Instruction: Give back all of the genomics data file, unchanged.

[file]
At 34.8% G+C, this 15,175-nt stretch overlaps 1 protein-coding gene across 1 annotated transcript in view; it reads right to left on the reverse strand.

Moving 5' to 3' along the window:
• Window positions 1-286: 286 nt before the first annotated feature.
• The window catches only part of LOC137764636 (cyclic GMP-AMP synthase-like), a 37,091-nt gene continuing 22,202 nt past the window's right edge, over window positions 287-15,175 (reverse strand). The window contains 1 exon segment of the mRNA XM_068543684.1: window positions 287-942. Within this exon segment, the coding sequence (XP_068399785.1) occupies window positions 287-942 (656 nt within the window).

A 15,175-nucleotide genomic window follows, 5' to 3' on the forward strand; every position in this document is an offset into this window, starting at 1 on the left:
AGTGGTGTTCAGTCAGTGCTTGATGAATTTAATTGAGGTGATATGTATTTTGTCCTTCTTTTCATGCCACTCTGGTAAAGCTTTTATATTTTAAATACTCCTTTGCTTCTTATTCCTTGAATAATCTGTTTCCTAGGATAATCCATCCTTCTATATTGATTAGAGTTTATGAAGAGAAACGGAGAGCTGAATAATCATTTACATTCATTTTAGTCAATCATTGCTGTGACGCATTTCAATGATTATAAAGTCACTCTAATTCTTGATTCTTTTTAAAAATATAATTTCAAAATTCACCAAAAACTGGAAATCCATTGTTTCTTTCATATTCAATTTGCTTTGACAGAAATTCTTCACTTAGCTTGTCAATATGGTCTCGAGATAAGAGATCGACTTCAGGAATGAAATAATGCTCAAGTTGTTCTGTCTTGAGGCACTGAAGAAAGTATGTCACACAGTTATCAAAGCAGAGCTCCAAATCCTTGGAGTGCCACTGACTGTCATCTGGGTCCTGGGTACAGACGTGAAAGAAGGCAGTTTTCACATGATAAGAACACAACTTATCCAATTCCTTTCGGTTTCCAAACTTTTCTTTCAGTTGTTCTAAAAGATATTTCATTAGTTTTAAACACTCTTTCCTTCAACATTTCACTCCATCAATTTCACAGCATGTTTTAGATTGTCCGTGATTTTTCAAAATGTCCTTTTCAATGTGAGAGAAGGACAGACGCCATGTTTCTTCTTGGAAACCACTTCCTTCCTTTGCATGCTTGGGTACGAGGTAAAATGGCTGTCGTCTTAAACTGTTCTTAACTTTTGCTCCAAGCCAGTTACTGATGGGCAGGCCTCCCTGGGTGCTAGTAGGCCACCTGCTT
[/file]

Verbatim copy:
At 34.8% G+C, this 15,175-nt stretch overlaps 1 protein-coding gene across 1 annotated transcript in view; it reads right to left on the reverse strand.

Moving 5' to 3' along the window:
• Window positions 1-286: 286 nt before the first annotated feature.
• The window catches only part of LOC137764636 (cyclic GMP-AMP synthase-like), a 37,091-nt gene continuing 22,202 nt past the window's right edge, over window positions 287-15,175 (reverse strand). The window contains 1 exon segment of the mRNA XM_068543684.1: window positions 287-942. Within this exon segment, the coding sequence (XP_068399785.1) occupies window positions 287-942 (656 nt within the window).

A 15,175-nucleotide genomic window follows, 5' to 3' on the forward strand; every position in this document is an offset into this window, starting at 1 on the left:
AGTGGTGTTCAGTCAGTGCTTGATGAATTTAATTGAGGTGATATGTATTTTGTCCTTCTTTTCATGCCACTCTGGTAAAGCTTTTATATTTTAAATACTCCTTTGCTTCTTATTCCTTGAATAATCTGTTTCCTAGGATAATCCATCCTTCTATATTGATTAGAGTTTATGAAGAGAAACGGAGAGCTGAATAATCATTTACATTCATTTTAGTCAATCATTGCTGTGACGCATTTCAATGATTATAAAGTCACTCTAATTCTTGATTCTTTTTAAAAATATAATTTCAAAATTCACCAAAAACTGGAAATCCATTGTTTCTTTCATATTCAATTTGCTTTGACAGAAATTCTTCACTTAGCTTGTCAATATGGTCTCGAGATAAGAGATCGACTTCAGGAATGAAATAATGCTCAAGTTGTTCTGTCTTGAGGCACTGAAGAAAGTATGTCACACAGTTATCAAAGCAGAGCTCCAAATCCTTGGAGTGCCACTGACTGTCATCTGGGTCCTGGGTACAGACGTGAAAGAAGGCAGTTTTCACATGATAAGAACACAACTTATCCAATTCCTTTCGGTTTCCAAACTTTTCTTTCAGTTGTTCTAAAAGATATTTCATTAGTTTTAAACACTCTTTCCTTCAACATTTCACTCCATCAATTTCACAGCATGTTTTAGATTGTCCGTGATTTTTCAAAATGTCCTTTTCAATGTGAGAGAAGGACAGACGCCATGTTTCTTCTTGGAAACCACTTCCTTCCTTTGCATGCTTGGGTACGAGGTAAAATGGCTGTCGTCTTAAACTGTTCTTAACTTTTGCTCCAAGCCAGTTACTGATGGGCAGGCCTCCCTGGGTGCTAGTAGGCCACCTGCTT